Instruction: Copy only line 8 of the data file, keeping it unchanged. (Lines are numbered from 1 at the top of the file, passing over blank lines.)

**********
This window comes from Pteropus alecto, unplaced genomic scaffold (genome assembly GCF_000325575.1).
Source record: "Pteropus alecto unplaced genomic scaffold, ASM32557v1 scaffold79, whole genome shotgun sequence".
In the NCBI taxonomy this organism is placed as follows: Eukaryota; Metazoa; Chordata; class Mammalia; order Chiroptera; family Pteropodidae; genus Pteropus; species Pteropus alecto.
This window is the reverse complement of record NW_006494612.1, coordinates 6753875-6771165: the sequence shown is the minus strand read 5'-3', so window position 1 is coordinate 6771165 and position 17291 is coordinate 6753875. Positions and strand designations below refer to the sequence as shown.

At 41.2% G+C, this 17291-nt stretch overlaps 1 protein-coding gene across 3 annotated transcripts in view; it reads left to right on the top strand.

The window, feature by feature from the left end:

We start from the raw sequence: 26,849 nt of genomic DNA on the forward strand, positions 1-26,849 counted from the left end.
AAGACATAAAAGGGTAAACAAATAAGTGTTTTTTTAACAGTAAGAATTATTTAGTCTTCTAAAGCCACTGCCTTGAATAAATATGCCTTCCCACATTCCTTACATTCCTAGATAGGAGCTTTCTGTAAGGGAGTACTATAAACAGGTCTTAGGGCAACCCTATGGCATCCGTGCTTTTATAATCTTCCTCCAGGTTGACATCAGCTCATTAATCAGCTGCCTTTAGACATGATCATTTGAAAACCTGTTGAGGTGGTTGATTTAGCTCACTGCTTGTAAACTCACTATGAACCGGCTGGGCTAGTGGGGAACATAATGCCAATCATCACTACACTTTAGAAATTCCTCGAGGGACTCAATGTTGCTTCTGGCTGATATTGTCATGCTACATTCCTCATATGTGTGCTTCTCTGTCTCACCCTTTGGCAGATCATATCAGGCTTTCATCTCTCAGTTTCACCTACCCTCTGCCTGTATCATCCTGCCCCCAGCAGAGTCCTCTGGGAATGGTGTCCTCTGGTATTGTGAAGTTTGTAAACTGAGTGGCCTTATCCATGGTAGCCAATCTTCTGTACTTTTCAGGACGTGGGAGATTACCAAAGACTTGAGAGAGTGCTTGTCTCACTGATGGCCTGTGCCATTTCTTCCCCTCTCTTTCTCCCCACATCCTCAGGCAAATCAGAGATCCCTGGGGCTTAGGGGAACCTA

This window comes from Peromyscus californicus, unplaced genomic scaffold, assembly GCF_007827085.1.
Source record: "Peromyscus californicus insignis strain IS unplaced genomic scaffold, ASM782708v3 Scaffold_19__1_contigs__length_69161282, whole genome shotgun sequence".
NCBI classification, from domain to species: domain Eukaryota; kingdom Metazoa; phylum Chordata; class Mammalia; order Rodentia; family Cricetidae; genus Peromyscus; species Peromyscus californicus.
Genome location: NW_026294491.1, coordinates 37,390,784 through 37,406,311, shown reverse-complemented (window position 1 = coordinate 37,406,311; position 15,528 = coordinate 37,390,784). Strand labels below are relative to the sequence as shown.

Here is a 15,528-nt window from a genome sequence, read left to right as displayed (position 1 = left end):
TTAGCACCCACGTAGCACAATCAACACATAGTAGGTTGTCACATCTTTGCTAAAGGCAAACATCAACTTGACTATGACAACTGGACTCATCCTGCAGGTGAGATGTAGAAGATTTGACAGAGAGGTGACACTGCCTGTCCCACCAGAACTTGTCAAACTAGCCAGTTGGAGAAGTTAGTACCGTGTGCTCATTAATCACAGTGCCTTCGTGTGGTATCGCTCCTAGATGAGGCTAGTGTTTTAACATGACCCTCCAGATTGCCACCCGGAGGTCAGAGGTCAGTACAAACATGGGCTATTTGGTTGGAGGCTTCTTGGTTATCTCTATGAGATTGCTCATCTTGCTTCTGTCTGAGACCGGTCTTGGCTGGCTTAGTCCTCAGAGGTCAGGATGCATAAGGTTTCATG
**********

AAGACATAAAAGGGTAAACAAATAAGTGTTTTTTTAACAGTAAGAATTATTTAGTCTTCTAAAGCCACTGCCTTGAATAAATATGCCTTCCCACATTCCTTACATTCCTAGATAGGAGCTTTCTGTAAGGGAGTACTATAAACAGGTCTTAGGGCAACCCTATGGCATCCGTGCTTTTATAATCTTCCTCCAGGTTGACATCAGCTCATTAATCAGCTGCCTTTAGACATGATCATTTGAAAACCTGTTGAGGTGGTTGATTTAGCTCACTGCTTGTAAACTCACTATGAACCGGCTGGGCTAGTGGGGAACATAATGCCAATCATCACTACACTTTAGAAATTCCTCGAGGGACTCAATGTTGCTTCTGGCTGATATTGTCATGCTACATTCCTCATATGTGTGCTTCTCTGTCTCACCCTTTGGCAGATCATATCAGGCTTTCATCTCTCAGTTTCACCTACCCTCTGCCTGTATCATCCTGCCCCCAGCAGAGTCCTCTGGGAATGGTGTCCTCTGGTATTGTGAAGTTTGTAAACTGAGTGGCCTTATCCATGGTAGCCAATCTTCTGTACTTTTCAGGACGTGGGAGATTACCAAAGACTTGAGAGAGTGCTTGTCTCACTGATGGCCTGTGCCATTTCTTCCCCTCTCTTTCTCCCCACATCCTCAGGCAAATCAGAGATCCCTGGGGCTTAGGGGAACCTA